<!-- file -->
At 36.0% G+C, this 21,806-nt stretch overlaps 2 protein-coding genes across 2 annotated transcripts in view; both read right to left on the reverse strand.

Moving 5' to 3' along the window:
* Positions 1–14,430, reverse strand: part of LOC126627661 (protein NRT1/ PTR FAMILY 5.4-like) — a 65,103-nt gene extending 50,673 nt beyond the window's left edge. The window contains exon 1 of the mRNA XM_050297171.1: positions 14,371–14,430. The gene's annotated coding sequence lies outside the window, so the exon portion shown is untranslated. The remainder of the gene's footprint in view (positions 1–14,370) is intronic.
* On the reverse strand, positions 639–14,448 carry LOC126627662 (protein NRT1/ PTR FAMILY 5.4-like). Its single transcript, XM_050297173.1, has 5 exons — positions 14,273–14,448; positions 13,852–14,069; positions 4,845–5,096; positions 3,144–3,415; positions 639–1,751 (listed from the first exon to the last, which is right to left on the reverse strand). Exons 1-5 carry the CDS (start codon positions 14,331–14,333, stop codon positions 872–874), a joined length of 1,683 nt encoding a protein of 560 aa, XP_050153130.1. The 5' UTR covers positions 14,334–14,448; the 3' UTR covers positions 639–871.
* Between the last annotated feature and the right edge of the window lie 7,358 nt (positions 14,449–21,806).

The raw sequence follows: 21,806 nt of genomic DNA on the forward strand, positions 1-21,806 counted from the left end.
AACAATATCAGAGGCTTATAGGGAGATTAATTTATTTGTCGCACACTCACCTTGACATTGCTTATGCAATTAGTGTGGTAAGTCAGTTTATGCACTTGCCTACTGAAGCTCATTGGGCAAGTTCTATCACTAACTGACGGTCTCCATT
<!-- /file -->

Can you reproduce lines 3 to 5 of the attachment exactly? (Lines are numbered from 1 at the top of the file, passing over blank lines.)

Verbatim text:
* Positions 1–14,430, reverse strand: part of LOC126627661 (protein NRT1/ PTR FAMILY 5.4-like) — a 65,103-nt gene extending 50,673 nt beyond the window's left edge. The window contains exon 1 of the mRNA XM_050297171.1: positions 14,371–14,430. The gene's annotated coding sequence lies outside the window, so the exon portion shown is untranslated. The remainder of the gene's footprint in view (positions 1–14,370) is intronic.
* On the reverse strand, positions 639–14,448 carry LOC126627662 (protein NRT1/ PTR FAMILY 5.4-like). Its single transcript, XM_050297173.1, has 5 exons — positions 14,273–14,448; positions 13,852–14,069; positions 4,845–5,096; positions 3,144–3,415; positions 639–1,751 (listed from the first exon to the last, which is right to left on the reverse strand). Exons 1-5 carry the CDS (start codon positions 14,331–14,333, stop codon positions 872–874), a joined length of 1,683 nt encoding a protein of 560 aa, XP_050153130.1. The 5' UTR covers positions 14,334–14,448; the 3' UTR covers positions 639–871.
* Between the last annotated feature and the right edge of the window lie 7,358 nt (positions 14,449–21,806).